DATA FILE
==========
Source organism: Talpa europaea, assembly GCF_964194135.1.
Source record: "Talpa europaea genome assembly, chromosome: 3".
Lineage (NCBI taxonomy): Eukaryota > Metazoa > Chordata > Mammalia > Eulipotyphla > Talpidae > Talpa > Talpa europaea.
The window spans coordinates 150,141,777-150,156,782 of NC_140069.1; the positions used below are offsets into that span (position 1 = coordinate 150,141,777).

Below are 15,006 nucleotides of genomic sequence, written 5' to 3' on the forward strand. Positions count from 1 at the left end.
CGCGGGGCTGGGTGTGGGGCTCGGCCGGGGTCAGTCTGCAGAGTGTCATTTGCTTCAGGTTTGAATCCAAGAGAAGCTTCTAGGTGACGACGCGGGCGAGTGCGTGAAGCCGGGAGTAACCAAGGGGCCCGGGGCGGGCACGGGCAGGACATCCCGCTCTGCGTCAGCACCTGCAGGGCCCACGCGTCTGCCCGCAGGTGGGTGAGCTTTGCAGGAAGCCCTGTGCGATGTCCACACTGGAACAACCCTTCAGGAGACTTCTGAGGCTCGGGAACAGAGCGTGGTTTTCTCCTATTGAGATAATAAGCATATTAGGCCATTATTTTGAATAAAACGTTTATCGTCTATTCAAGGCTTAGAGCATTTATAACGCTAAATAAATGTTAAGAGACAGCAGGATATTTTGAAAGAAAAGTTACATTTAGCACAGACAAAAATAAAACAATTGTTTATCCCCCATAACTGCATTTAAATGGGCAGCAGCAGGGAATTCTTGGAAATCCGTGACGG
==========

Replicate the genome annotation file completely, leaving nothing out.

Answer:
Source organism: Talpa europaea, assembly GCF_964194135.1.
Source record: "Talpa europaea genome assembly, chromosome: 3".
Lineage (NCBI taxonomy): Eukaryota > Metazoa > Chordata > Mammalia > Eulipotyphla > Talpidae > Talpa > Talpa europaea.
The window spans coordinates 150,141,777-150,156,782 of NC_140069.1; the positions used below are offsets into that span (position 1 = coordinate 150,141,777).

Below are 15,006 nucleotides of genomic sequence, written 5' to 3' on the forward strand. Positions count from 1 at the left end.
CGCGGGGCTGGGTGTGGGGCTCGGCCGGGGTCAGTCTGCAGAGTGTCATTTGCTTCAGGTTTGAATCCAAGAGAAGCTTCTAGGTGACGACGCGGGCGAGTGCGTGAAGCCGGGAGTAACCAAGGGGCCCGGGGCGGGCACGGGCAGGACATCCCGCTCTGCGTCAGCACCTGCAGGGCCCACGCGTCTGCCCGCAGGTGGGTGAGCTTTGCAGGAAGCCCTGTGCGATGTCCACACTGGAACAACCCTTCAGGAGACTTCTGAGGCTCGGGAACAGAGCGTGGTTTTCTCCTATTGAGATAATAAGCATATTAGGCCATTATTTTGAATAAAACGTTTATCGTCTATTCAAGGCTTAGAGCATTTATAACGCTAAATAAATGTTAAGAGACAGCAGGATATTTTGAAAGAAAAGTTACATTTAGCACAGACAAAAATAAAACAATTGTTTATCCCCCATAACTGCATTTAAATGGGCAGCAGCAGGGAATTCTTGGAAATCCGTGACGG